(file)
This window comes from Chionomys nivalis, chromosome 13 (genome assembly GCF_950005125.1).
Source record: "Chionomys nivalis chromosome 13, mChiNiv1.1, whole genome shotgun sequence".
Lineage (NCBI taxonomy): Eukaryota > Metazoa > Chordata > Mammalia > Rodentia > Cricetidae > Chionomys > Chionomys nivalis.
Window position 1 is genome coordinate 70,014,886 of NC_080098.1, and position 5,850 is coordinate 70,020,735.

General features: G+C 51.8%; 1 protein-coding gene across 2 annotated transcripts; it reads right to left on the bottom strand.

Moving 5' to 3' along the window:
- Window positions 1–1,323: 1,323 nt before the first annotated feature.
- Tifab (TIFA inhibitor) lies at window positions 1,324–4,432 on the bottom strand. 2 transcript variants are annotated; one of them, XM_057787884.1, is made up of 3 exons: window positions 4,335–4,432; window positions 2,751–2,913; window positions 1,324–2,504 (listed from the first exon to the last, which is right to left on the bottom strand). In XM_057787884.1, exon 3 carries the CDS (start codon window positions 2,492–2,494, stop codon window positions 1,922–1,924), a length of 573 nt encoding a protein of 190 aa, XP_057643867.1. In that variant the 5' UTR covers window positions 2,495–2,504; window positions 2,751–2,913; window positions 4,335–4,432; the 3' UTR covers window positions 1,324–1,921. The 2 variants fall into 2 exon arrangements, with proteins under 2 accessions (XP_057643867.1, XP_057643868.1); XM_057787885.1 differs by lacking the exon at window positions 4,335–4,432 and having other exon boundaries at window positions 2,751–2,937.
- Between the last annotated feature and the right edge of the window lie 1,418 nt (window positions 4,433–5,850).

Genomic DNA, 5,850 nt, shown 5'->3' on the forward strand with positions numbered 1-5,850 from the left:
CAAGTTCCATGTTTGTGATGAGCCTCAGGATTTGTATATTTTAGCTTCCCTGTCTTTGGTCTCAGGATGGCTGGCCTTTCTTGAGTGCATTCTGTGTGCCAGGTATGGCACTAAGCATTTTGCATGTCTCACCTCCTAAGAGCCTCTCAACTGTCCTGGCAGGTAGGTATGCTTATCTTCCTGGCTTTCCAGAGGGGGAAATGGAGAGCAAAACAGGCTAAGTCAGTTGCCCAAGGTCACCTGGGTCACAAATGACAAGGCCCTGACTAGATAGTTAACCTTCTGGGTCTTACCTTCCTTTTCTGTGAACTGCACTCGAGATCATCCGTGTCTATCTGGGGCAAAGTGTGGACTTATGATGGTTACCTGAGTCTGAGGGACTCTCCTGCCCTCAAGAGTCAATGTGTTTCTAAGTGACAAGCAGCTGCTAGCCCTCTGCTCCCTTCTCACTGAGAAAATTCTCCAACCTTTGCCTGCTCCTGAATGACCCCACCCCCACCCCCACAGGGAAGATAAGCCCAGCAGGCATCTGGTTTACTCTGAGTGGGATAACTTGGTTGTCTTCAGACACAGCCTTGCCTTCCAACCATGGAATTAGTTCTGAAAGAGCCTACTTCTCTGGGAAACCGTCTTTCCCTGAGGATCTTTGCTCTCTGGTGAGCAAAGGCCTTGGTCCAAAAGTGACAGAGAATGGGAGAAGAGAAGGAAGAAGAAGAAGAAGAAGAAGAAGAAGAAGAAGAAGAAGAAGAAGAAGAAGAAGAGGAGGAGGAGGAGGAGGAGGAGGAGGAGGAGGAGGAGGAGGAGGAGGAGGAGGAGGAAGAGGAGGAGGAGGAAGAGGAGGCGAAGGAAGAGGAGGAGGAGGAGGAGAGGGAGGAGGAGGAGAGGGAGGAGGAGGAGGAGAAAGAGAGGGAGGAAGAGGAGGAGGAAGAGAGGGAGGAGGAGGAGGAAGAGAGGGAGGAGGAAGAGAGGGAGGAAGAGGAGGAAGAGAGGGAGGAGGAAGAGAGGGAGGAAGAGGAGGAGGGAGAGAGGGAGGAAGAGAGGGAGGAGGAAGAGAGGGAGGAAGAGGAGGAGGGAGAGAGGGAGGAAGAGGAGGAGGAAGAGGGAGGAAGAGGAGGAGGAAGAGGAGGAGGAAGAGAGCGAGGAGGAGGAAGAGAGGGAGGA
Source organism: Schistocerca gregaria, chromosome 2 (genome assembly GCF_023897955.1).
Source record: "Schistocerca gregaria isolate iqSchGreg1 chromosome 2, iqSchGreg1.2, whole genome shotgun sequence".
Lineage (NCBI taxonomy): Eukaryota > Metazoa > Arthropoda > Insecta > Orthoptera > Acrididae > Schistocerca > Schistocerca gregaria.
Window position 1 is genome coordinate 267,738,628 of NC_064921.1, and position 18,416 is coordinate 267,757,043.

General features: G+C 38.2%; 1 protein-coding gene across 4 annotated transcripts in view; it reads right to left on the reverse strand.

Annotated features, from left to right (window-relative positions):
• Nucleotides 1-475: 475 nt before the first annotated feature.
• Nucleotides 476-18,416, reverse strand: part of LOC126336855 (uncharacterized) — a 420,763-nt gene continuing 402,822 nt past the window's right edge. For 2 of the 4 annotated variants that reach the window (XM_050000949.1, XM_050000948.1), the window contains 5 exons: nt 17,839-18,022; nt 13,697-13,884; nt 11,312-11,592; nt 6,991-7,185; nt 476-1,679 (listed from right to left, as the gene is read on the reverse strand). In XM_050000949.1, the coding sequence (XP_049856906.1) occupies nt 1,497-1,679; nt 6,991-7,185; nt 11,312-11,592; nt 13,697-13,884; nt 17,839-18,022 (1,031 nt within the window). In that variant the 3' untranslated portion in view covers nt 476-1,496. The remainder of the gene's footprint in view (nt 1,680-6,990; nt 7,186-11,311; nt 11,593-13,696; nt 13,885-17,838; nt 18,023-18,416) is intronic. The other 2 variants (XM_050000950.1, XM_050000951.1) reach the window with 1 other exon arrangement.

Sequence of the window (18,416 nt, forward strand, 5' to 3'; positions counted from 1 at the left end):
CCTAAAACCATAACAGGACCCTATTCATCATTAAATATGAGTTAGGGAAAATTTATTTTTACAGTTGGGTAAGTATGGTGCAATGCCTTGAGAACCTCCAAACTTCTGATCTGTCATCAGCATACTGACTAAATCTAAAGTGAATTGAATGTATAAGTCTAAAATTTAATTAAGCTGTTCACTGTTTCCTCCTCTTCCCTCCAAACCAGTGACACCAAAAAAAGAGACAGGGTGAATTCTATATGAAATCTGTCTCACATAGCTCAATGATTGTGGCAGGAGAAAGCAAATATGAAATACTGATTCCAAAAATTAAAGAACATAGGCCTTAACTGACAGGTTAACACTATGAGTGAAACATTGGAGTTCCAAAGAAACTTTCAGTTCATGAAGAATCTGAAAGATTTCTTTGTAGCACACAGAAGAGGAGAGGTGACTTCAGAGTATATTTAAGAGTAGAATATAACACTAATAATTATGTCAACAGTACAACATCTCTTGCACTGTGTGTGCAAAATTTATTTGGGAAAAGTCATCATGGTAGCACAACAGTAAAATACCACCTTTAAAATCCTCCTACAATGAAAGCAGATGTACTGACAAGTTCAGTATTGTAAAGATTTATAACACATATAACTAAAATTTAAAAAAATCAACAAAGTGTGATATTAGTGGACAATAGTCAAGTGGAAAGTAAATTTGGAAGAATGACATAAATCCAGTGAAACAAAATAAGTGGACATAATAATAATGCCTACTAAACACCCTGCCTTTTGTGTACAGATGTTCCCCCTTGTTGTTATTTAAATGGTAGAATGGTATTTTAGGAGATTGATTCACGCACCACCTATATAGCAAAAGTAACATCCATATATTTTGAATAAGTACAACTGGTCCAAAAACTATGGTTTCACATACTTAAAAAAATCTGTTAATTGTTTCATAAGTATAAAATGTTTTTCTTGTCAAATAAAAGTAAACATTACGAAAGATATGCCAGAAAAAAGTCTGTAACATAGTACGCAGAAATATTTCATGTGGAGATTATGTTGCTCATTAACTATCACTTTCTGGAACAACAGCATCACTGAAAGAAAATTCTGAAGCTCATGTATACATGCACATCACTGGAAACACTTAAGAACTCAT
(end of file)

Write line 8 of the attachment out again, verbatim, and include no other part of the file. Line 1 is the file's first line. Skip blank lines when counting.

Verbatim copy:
- Tifab (TIFA inhibitor) lies at window positions 1,324–4,432 on the bottom strand. 2 transcript variants are annotated; one of them, XM_057787884.1, is made up of 3 exons: window positions 4,335–4,432; window positions 2,751–2,913; window positions 1,324–2,504 (listed from the first exon to the last, which is right to left on the bottom strand). In XM_057787884.1, exon 3 carries the CDS (start codon window positions 2,492–2,494, stop codon window positions 1,922–1,924), a length of 573 nt encoding a protein of 190 aa, XP_057643867.1. In that variant the 5' UTR covers window positions 2,495–2,504; window positions 2,751–2,913; window positions 4,335–4,432; the 3' UTR covers window positions 1,324–1,921. The 2 variants fall into 2 exon arrangements, with proteins under 2 accessions (XP_057643867.1, XP_057643868.1); XM_057787885.1 differs by lacking the exon at window positions 4,335–4,432 and having other exon boundaries at window positions 2,751–2,937.